December 21, 2022
Johns Hopkins Engineering for Professionals, a collaboration between the Johns Hopkins Applied Physics Laboratory (APL) and Johns Hopkins Whiting School of Engineering (WSE), has launched one of the only fully online Robotics and Autonomous Systems master’s programs in the nation, offered within WSE’s Engineering for Professionals program.
Autonomous robots and systems are becoming more prevalent in society. According to a 2020 Business Wire report, the robotics industry is expected to grow by 13.5% by 2025. Equipping a workforce to tackle the tough challenges associated with creating autonomous robots and systems that can safely interact with humans and other robots is critical.
“We’re looking to develop the next cadre of roboticists who can develop robots to ‘think’ for themselves,” said program co-chair David Silberberg, an artificial intelligence and machine learning expert at APL who also chairs the Whiting School’s Information Systems Engineering program and serves as research director of the Johns Hopkins Institute for Assured Autonomy. “Hopefully they’ll be inspired by the principles and ethics they learn in the program to build robots that can act responsibly in society.”
In partnership with co-chair Louis Whitcomb, professor of mechanical engineering and chair of the full-time residential Robotics master’s program at the Johns Hopkins University Homewood campus, Silberberg developed a complex and innovative curriculum that focuses on three topics: the technology itself, the human-computer interface and the ethics of autonomous systems. Additionally, Silberberg and Whitcomb integrated coursework in artificial intelligence and machine learning into the program, giving students the opportunity to learn how to design robots and systems that operate on a continuum from human remote control to full autonomy.
The program teaches technologies that enable robots to perceive the environment, plan actions and carry out tasks with varying degrees of autonomy. It also focuses on developing socially aware robots — those that will work well with people — and doing so according to ethics guidelines.
Students can choose from five focus areas to enhance their learning. They will also have the opportunity to work with their academic advisors — for the initial semesters, Silberberg and Whitcomb themselves will advise students — to tailor the program to their specific interests, such as undersea robotics.
In the future, Silberberg and Whitcomb eventually plan to draw on the expertise of APL and the Whiting School to enhance the program with new course offerings. But for now, students can choose from approximately 100 courses to fulfill the 10-course degree requirement.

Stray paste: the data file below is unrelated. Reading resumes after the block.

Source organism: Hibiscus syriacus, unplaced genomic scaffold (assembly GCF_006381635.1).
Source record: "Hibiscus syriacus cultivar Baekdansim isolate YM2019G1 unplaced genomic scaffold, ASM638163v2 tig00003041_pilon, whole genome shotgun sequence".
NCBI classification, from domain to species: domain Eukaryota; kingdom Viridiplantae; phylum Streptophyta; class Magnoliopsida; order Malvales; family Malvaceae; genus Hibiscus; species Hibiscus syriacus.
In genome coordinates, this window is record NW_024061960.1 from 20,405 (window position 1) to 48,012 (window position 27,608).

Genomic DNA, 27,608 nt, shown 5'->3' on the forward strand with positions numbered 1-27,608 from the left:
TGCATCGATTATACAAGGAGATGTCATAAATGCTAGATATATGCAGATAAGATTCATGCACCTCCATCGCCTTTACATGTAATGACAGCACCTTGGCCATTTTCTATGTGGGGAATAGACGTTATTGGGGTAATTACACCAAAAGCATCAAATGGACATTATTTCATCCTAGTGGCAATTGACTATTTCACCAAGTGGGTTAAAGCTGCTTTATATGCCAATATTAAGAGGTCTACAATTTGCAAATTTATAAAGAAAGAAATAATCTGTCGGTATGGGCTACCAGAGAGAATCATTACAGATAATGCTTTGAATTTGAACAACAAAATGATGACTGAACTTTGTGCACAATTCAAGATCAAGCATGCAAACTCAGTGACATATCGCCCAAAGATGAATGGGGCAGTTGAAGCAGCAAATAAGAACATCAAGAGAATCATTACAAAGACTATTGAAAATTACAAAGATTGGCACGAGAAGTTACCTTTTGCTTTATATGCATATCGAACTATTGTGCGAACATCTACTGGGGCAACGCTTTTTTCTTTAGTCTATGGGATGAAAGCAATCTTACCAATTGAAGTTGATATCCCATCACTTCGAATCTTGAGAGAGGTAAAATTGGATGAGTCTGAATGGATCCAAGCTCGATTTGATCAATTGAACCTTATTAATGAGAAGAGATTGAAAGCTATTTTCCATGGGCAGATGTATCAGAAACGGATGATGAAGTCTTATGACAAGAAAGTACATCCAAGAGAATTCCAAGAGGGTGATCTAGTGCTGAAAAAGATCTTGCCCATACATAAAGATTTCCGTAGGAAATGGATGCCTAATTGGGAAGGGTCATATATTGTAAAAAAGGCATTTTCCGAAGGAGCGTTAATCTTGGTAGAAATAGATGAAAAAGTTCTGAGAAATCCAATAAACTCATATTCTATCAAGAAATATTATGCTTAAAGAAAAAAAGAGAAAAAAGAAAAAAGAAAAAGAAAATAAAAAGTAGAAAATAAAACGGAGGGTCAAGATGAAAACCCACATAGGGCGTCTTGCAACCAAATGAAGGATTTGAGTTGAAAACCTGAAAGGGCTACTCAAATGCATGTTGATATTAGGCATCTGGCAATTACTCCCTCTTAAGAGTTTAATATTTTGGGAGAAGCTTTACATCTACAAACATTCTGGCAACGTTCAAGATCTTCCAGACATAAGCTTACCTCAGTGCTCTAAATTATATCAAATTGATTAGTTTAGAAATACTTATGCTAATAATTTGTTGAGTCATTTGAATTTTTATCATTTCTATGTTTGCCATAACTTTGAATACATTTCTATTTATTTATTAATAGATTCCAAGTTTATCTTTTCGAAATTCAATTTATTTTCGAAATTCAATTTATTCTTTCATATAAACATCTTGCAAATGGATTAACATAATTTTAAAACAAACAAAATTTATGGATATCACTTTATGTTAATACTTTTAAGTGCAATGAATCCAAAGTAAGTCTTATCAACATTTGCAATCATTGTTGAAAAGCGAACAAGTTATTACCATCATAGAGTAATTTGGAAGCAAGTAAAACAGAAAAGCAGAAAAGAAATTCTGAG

Enrollment is currently open for the spring 2023 session, which begins Jan. 23, and Silberberg said the program is already receiving a large number of applications.
“The early popularity of the program speaks to the need for this coursework,” Silberberg said. “As word spreads about the existence of the program and what it offers, we anticipate enrollment will continue to increase rapidly.”
APL brings significant expertise in autonomous system research and development to this educational endeavor. The Laboratory develops autonomous robots and systems for a multitude of purposes, including space exploration, defense, medical applications and more. Currently, 15 APL staff members serve as chairs or co-chairs on Engineering for Professionals programs, and an additional five staff members serve as program managers.
“The partnership relationship between APL and the Whiting School makes the Engineering for Professionals program one of the largest and best part-time master’s degree programs in the nation,” said Harry Charles, lead of APL’s Education Center. “Almost 50% of the faculty is composed of APL working professionals, giving students the benefit of both theoretical and practical knowledge.”
The Johns Hopkins Robotics and Autonomous Systems program is part of a suite of Engineering for Professionals offerings covering a full range of engineering and science disciplines.
Media contact: Paulette Campbell, 240-228-6792, Paulette.Campbell@jhuapl.edu
The Applied Physics Laboratory, a not-for-profit division of The Johns Hopkins University, meets critical national challenges through the innovative application of science and technology. For more information, visit www.jhuapl.edu.